Episode 118: Tell Me A Story
Recently, Josh finished the extraordinary game adaptation of "The Walking Dead", and began thinking about all of the ways to tell stories outside novels. They discuss the old oral traditions of storytelling and how it differs from the written word, the way video games explore new and innovative methods of crafting unique and deeply personal stories, the difference between graphic novels and short stories, and many more. They all have strengths and weaknesses, and we discuss how the greatest of each method crafts a story. In addition, the pair rave about the new Neil Gaiman novel, Josh continues working his way through the Lemony Snicket books, and Dietrich continues gazing with a dreamy expression at Channing Tatum. You can send questions or comments to email@example.com.
What We've Been Reading
0:00 to 25:39
We kick things off this week with an e-mail about comic books and the challenges inherent in telling a story about Superman. In addition, we talk a little bit about a major fiction competition that we're both judges in. From there, a short burst of recent reads:
· Lemony Snicket, The Ersatz Elevator
· Lee Child, A Wanted Man
· Neil Gaiman, The Ocean at the End of the Lane
The Different Forms Of A Story
25:29 to 1:02:42
Partially inspired by the remarkable experience of The Walking Dead, we take a look this week at different forms of storytelling beyond novels. What makes an oral tradition different than a written one? How is writing a video game story different than writing a short story, and how do both of those differ from comic books? We try to take a look at a lot of different ways of telling stories and try to discuss what their strengths and weaknesses are, and why they're all worthy of a look if you're a fan of stories.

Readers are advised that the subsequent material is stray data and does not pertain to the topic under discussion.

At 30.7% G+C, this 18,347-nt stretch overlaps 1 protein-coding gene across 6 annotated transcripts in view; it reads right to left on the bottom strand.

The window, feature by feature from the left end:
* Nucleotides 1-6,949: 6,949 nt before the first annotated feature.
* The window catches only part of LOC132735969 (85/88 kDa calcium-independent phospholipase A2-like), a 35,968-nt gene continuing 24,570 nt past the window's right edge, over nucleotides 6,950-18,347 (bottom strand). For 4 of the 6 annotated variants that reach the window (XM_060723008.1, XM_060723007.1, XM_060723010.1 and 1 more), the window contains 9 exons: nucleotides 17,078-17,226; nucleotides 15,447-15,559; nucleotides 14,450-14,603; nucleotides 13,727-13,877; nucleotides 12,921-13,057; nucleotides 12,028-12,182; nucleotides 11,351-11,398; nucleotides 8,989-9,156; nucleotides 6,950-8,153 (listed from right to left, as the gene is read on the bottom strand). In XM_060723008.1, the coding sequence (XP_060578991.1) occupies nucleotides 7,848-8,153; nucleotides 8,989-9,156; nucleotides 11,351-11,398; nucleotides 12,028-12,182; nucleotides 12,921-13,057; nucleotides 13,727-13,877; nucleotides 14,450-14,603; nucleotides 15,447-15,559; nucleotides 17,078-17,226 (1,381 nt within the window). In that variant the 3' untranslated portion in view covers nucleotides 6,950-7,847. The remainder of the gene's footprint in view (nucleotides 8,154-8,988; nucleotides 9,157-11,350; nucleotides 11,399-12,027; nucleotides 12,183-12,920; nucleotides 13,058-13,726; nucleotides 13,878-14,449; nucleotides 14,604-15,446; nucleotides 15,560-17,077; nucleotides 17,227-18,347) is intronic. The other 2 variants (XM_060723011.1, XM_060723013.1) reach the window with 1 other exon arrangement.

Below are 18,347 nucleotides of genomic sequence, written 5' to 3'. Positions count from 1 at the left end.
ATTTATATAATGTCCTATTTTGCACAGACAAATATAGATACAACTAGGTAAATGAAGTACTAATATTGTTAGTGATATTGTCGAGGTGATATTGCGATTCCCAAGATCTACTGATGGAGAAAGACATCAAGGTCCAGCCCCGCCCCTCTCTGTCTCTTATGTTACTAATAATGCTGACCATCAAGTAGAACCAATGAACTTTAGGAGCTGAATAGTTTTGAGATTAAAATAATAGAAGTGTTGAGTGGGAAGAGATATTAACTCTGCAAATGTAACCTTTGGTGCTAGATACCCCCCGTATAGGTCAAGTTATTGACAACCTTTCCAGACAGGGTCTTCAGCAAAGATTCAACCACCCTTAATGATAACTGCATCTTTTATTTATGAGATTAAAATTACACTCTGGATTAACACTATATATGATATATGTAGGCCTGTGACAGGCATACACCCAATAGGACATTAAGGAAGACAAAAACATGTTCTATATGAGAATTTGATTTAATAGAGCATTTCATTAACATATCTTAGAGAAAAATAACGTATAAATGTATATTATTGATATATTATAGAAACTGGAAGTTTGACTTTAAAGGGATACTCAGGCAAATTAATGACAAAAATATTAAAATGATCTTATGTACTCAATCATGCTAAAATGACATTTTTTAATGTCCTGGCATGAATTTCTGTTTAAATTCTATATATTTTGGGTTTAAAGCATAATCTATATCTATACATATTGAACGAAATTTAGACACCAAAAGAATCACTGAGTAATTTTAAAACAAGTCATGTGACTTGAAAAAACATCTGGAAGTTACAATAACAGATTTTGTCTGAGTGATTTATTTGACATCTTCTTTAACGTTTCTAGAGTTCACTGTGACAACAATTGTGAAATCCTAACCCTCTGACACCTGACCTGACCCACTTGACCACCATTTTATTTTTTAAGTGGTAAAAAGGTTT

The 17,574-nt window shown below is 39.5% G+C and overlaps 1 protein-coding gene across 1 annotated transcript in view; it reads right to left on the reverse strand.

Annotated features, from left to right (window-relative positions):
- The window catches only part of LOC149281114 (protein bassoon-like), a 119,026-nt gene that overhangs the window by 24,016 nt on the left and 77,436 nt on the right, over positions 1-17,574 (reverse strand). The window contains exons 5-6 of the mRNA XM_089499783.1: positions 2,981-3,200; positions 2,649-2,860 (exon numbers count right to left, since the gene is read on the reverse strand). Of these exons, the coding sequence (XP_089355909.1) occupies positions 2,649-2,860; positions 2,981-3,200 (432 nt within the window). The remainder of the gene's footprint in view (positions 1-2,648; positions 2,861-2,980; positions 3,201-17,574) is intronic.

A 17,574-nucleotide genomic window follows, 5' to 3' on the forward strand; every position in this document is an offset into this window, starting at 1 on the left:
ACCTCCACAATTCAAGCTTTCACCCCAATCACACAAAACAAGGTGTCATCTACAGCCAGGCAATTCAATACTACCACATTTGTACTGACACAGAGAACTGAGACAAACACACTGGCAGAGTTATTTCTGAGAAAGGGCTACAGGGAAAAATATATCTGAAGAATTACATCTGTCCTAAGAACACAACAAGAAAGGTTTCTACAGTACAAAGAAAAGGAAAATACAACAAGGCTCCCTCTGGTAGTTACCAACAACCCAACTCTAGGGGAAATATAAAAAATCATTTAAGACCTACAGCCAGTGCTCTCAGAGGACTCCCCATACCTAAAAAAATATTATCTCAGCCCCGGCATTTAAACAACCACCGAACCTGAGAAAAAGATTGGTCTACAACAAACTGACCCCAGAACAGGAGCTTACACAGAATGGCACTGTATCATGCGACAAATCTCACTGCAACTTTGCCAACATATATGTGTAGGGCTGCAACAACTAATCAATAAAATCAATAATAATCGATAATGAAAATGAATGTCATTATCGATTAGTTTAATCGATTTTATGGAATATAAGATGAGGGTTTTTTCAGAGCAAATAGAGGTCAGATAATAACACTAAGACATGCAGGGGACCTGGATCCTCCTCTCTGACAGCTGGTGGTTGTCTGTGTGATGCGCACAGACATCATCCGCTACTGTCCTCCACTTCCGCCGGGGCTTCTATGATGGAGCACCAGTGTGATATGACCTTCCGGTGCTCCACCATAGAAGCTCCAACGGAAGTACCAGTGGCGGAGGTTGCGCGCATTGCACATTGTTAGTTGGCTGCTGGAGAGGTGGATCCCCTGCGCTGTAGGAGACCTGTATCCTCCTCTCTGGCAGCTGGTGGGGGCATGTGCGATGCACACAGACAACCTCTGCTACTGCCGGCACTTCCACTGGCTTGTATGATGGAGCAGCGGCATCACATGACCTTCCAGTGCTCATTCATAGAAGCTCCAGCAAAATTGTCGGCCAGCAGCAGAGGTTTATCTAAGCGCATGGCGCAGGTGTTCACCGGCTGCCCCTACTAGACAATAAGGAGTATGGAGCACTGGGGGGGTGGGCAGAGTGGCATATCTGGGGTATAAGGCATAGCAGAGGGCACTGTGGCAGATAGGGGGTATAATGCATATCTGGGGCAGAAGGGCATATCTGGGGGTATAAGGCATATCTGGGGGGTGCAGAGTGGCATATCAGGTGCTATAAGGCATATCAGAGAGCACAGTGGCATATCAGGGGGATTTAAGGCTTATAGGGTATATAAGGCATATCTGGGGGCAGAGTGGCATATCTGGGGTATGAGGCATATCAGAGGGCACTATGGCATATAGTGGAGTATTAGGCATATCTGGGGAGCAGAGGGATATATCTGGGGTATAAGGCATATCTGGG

Off The Bookshelves
1:02:42 to 1:28:28
One of the biggest videogames of the year, The Last of Us, has finally arrived and been greeted with near universal acclaim. But Dietrich isn't quite as on board with all of that, and he discusses why this week. In addition, I talk about an Australian crime series that does right what The Killing did wrong, a new Shakespeare movie that exceeded my low expectations, and a sequel that made me quite happy, while Dietrich tries to express his growing man-crush on Channing Tatum in a safe way.